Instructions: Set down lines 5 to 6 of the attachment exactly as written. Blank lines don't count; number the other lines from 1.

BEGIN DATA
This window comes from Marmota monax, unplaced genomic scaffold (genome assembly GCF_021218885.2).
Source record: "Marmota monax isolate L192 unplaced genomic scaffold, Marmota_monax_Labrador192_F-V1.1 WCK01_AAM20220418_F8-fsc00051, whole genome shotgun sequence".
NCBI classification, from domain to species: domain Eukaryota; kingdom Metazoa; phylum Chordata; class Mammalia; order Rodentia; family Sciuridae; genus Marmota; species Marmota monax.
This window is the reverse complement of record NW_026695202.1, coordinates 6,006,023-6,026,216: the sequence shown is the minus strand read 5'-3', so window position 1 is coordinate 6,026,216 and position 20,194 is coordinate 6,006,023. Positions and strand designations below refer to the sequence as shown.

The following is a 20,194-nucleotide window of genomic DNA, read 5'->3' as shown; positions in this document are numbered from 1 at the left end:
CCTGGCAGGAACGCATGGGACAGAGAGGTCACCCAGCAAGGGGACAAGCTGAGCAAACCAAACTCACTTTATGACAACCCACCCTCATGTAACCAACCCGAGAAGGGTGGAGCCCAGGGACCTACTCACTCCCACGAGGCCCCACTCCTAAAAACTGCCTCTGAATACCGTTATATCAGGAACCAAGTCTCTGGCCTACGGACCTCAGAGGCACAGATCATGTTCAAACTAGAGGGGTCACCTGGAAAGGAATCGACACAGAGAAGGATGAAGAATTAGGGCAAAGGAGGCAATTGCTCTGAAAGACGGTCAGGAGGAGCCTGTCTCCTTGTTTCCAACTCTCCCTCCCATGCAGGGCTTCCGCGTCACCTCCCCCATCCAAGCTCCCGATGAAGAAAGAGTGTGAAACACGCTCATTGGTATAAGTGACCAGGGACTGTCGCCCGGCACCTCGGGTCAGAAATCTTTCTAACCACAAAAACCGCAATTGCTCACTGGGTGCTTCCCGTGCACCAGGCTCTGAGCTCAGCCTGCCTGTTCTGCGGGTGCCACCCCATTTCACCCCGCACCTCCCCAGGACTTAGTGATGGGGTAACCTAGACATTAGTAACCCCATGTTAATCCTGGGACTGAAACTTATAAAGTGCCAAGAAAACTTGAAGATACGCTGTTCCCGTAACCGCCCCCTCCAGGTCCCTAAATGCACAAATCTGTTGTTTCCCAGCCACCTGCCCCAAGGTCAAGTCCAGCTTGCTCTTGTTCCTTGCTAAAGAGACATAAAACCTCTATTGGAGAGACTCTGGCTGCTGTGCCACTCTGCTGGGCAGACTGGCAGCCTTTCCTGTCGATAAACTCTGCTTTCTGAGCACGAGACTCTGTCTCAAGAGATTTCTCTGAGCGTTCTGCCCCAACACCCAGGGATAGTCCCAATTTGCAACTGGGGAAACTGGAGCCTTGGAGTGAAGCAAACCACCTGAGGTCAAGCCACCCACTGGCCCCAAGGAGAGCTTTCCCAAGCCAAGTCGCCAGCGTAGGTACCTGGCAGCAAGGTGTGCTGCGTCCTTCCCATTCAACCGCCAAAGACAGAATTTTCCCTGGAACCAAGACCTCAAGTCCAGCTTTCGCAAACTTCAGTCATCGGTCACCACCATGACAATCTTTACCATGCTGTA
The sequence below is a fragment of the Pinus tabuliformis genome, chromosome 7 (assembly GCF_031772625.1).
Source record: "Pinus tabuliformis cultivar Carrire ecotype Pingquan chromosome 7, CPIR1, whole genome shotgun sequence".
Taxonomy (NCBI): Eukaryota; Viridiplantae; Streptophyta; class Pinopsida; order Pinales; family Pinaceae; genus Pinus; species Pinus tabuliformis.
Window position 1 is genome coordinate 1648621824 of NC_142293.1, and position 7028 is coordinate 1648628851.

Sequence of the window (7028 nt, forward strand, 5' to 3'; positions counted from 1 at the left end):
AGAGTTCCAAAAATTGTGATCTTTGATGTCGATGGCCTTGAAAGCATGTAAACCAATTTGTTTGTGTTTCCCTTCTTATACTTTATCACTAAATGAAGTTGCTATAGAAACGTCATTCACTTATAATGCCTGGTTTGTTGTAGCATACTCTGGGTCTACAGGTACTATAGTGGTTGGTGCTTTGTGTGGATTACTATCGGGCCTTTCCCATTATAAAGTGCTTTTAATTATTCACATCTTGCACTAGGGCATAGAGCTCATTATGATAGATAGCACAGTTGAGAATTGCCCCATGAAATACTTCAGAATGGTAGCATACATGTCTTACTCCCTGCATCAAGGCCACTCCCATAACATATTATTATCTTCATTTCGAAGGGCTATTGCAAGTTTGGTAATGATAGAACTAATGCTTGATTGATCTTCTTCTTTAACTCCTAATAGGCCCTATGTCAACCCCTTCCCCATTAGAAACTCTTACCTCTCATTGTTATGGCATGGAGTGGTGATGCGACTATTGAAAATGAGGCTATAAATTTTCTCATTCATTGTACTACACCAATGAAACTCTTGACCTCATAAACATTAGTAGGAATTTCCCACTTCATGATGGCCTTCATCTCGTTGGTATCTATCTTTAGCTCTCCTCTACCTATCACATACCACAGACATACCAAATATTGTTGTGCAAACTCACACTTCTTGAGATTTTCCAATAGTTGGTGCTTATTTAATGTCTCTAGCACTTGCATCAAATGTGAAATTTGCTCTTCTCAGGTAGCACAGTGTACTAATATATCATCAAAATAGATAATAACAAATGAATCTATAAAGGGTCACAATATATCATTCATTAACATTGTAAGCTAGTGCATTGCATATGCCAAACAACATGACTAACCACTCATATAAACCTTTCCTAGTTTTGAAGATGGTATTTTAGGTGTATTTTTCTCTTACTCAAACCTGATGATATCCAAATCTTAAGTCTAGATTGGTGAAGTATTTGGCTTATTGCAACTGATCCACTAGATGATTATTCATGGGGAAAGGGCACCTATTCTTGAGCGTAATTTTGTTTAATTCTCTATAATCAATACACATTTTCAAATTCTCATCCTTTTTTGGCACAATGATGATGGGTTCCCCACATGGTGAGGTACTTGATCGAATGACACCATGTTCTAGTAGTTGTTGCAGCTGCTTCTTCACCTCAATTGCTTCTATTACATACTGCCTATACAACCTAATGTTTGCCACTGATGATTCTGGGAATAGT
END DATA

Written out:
The following is a 20,194-nucleotide window of genomic DNA, read 5'->3' as shown; positions in this document are numbered from 1 at the left end:
CCTGGCAGGAACGCATGGGACAGAGAGGTCACCCAGCAAGGGGACAAGCTGAGCAAACCAAACTCACTTTATGACAACCCACCCTCATGTAACCAACCCGAGAAGGGTGGAGCCCAGGGACCTACTCACTCCCACGAGGCCCCACTCCTAAAAACTGCCTCTGAATACCGTTATATCAGGAACCAAGTCTCTGGCCTACGGACCTCAGAGGCACAGATCATGTTCAAACTAGAGGGGTCACCTGGAAAGGAATCGACACAGAGAAGGATGAAGAATTAGGGCAAAGGAGGCAATTGCTCTGAAAGACGGTCAGGAGGAGCCTGTCTCCTTGTTTCCAACTCTCCCTCCCATGCAGGGCTTCCGCGTCACCTCCCCCATCCAAGCTCCCGATGAAGAAAGAGTGTGAAACACGCTCATTGGTATAAGTGACCAGGGACTGTCGCCCGGCACCTCGGGTCAGAAATCTTTCTAACCACAAAAACCGCAATTGCTCACTGGGTGCTTCCCGTGCACCAGGCTCTGAGCTCAGCCTGCCTGTTCTGCGGGTGCCACCCCATTTCACCCCGCACCTCCCCAGGACTTAGTGATGGGGTAACCTAGACATTAGTAACCCCATGTTAATCCTGGGACTGAAACTTATAAAGTGCCAAGAAAACTTGAAGATACGCTGTTCCCGTAACCGCCCCCTCCAGGTCCCTAAATGCACAAATCTGTTGTTTCCCAGCCACCTGCCCCAAGGTCAAGTCCAGCTTGCTCTTGTTCCTTGCTAAAGAGACATAAAACCTCTATTGGAGAGACTCTGGCTGCTGTGCCACTCTGCTGGGCAGACTGGCAGCCTTTCCTGTCGATAAACTCTGCTTTCTGAGCACGAGACTCTGTCTCAAGAGATTTCTCTGAGCGTTCTGCCCCAACACCCAGGGATAGTCCCAATTTGCAACTGGGGAAACTGGAGCCTTGGAGTGAAGCAAACCACCTGAGGTCAAGCCACCCACTGGCCCCAAGGAGAGCTTTCCCAAGCCAAGTCGCCAGCGTAGGTACCTGGCAGCAAGGTGTGCTGCGTCCTTCCCATTCAACCGCCAAAGACAGAATTTTCCCTGGAACCAAGACCTCAAGTCCAGCTTTCGCAAACTTCAGTCATCGGTCACCACCATGACAATCTTTACCATGCTGTA